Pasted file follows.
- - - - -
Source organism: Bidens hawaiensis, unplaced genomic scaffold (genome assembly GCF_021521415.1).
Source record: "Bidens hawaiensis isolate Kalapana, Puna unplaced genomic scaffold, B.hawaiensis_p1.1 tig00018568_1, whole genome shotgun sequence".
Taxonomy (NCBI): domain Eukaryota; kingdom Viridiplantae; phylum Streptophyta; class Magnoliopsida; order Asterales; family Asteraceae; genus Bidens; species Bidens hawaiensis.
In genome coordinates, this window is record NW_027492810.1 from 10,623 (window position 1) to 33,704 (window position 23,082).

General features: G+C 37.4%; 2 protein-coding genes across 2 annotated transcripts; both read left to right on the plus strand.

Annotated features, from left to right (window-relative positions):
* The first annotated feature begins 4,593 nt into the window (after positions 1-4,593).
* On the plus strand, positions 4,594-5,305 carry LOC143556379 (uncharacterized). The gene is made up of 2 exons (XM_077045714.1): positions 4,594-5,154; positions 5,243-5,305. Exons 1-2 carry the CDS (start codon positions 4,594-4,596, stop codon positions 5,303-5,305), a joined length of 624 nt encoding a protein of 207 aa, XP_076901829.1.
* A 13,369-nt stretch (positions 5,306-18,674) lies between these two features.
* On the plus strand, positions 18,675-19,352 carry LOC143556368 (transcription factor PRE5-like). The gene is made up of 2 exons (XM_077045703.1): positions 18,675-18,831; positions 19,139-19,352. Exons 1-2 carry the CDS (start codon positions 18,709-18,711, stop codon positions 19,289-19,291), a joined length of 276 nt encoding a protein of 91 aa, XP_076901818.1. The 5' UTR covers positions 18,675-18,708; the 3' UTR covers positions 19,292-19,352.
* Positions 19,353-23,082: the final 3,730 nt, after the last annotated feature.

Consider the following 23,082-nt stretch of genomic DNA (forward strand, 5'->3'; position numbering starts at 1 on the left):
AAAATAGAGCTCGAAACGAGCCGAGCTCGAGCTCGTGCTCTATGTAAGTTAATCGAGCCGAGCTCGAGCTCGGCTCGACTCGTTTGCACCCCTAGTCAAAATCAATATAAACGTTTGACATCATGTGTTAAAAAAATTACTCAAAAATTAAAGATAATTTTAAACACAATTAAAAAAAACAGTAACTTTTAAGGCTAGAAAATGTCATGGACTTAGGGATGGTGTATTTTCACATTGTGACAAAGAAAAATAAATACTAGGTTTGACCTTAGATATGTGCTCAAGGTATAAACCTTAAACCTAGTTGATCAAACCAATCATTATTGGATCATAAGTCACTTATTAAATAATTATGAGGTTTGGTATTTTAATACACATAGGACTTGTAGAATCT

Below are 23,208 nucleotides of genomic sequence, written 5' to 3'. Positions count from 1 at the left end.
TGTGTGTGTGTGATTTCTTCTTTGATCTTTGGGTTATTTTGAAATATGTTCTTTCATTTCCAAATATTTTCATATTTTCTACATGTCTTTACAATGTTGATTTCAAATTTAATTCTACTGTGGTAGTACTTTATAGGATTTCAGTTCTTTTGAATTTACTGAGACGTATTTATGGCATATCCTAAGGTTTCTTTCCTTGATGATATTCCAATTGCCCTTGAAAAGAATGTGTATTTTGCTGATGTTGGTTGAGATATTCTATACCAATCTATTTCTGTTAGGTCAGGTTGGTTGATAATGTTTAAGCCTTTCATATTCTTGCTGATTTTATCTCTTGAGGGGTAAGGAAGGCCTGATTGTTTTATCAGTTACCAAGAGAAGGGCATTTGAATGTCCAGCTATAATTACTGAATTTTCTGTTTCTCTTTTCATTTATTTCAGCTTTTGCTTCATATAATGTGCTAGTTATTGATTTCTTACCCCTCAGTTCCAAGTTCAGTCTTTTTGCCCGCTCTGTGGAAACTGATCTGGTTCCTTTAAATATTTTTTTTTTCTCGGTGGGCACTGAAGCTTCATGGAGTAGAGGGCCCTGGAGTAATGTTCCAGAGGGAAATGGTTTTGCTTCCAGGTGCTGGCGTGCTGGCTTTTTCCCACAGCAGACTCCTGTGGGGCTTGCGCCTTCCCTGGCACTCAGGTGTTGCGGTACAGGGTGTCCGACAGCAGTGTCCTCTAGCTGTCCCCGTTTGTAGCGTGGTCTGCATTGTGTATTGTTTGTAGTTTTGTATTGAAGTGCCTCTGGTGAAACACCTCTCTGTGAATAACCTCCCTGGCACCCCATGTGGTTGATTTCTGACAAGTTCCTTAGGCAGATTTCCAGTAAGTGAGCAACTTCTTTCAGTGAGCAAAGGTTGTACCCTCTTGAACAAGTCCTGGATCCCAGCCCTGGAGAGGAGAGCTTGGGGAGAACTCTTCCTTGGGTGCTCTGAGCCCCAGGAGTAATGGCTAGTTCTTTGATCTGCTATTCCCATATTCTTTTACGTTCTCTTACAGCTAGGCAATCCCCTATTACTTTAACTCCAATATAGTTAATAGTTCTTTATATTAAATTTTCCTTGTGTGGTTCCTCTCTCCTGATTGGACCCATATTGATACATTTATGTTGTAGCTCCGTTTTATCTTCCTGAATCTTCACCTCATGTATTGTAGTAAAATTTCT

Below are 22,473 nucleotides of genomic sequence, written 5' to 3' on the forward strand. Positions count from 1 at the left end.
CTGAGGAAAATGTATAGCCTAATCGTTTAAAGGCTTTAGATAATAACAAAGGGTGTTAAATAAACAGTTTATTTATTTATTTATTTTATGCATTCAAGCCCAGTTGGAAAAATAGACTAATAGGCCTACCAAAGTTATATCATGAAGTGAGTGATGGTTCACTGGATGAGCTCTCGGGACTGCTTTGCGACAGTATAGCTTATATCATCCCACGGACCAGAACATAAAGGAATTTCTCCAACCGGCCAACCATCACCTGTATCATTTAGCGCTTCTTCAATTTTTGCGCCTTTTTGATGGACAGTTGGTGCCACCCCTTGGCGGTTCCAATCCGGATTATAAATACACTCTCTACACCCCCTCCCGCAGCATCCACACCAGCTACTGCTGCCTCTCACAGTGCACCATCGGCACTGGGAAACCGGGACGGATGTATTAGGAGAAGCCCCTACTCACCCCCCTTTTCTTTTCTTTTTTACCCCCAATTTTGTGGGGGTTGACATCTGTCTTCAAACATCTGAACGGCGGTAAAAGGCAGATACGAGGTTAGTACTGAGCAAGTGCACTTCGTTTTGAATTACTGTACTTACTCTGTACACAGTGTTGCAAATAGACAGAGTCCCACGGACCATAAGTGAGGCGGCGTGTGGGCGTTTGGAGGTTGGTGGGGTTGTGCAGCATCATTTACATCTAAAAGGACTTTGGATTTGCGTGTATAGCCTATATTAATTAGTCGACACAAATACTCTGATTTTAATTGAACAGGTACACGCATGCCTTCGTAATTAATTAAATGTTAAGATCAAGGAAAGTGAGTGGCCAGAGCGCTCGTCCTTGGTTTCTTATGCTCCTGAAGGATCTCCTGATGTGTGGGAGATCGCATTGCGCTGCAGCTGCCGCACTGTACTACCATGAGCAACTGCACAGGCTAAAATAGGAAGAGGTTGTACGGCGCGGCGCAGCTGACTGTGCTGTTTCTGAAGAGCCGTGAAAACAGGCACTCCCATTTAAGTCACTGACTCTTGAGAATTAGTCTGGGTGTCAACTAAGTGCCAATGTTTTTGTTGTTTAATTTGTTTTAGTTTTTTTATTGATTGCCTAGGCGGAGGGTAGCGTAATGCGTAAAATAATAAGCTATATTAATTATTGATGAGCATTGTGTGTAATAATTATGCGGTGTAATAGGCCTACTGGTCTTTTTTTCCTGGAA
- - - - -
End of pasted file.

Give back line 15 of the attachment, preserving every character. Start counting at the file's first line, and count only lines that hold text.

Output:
TGTGTGTGTGTGATTTCTTCTTTGATCTTTGGGTTATTTTGAAATATGTTCTTTCATTTCCAAATATTTTCATATTTTCTACATGTCTTTACAATGTTGATTTCAAATTTAATTCTACTGTGGTAGTACTTTATAGGATTTCAGTTCTTTTGAATTTACTGAGACGTATTTATGGCATATCCTAAGGTTTCTTTCCTTGATGATATTCCAATTGCCCTTGAAAAGAATGTGTATTTTGCTGATGTTGGTTGAGATATTCTATACCAATCTATTTCTGTTAGGTCAGGTTGGTTGATAATGTTTAAGCCTTTCATATTCTTGCTGATTTTATCTCTTGAGGGGTAAGGAAGGCCTGATTGTTTTATCAGTTACCAAGAGAAGGGCATTTGAATGTCCAGCTATAATTACTGAATTTTCTGTTTCTCTTTTCATTTATTTCAGCTTTTGCTTCATATAATGTGCTAGTTATTGATTTCTTACCCCTCAGTTCCAAGTTCAGTCTTTTTGCCCGCTCTGTGGAAACTGATCTGGTTCCTTTAAATATTTTTTTTTTCTCGGTGGGCACTGAAGCTTCATGGAGTAGAGGGCCCTGGAGTAATGTTCCAGAGGGAAATGGTTTTGCTTCCAGGTGCTGGCGTGCTGGCTTTTTCCCACAGCAGACTCCTGTGGGGCTTGCGCCTTCCCTGGCACTCAGGTGTTGCGGTACAGGGTGTCCGACAGCAGTGTCCTCTAGCTGTCCCCGTTTGTAGCGTGGTCTGCATTGTGTATTGTTTGTAGTTTTGTATTGAAGTGCCTCTGGTGAAACACCTCTCTGTGAATAACCTCCCTGGCACCCCATGTGGTTGATTTCTGACAAGTTCCTTAGGCAGATTTCCAGTAAGTGAGCAACTTCTTTCAGTGAGCAAAGGTTGTACCCTCTTGAACAAGTCCTGGATCCCAGCCCTGGAGAGGAGAGCTTGGGGAGAACTCTTCCTTGGGTGCTCTGAGCCCCAGGAGTAATGGCTAGTTCTTTGATCTGCTATTCCCATATTCTTTTACGTTCTCTTACAGCTAGGCAATCCCCTATTACTTTAACTCCAATATAGTTAATAGTTCTTTATATTAAATTTTCCTTGTGTGGTTCCTCTCTCCTGATTGGACCCATATTGATACATTTATGTTGTAGCTCCGTTTTATCTTCCTGAATCTTCACCTCATGTATTGTAGTAAAATTTCT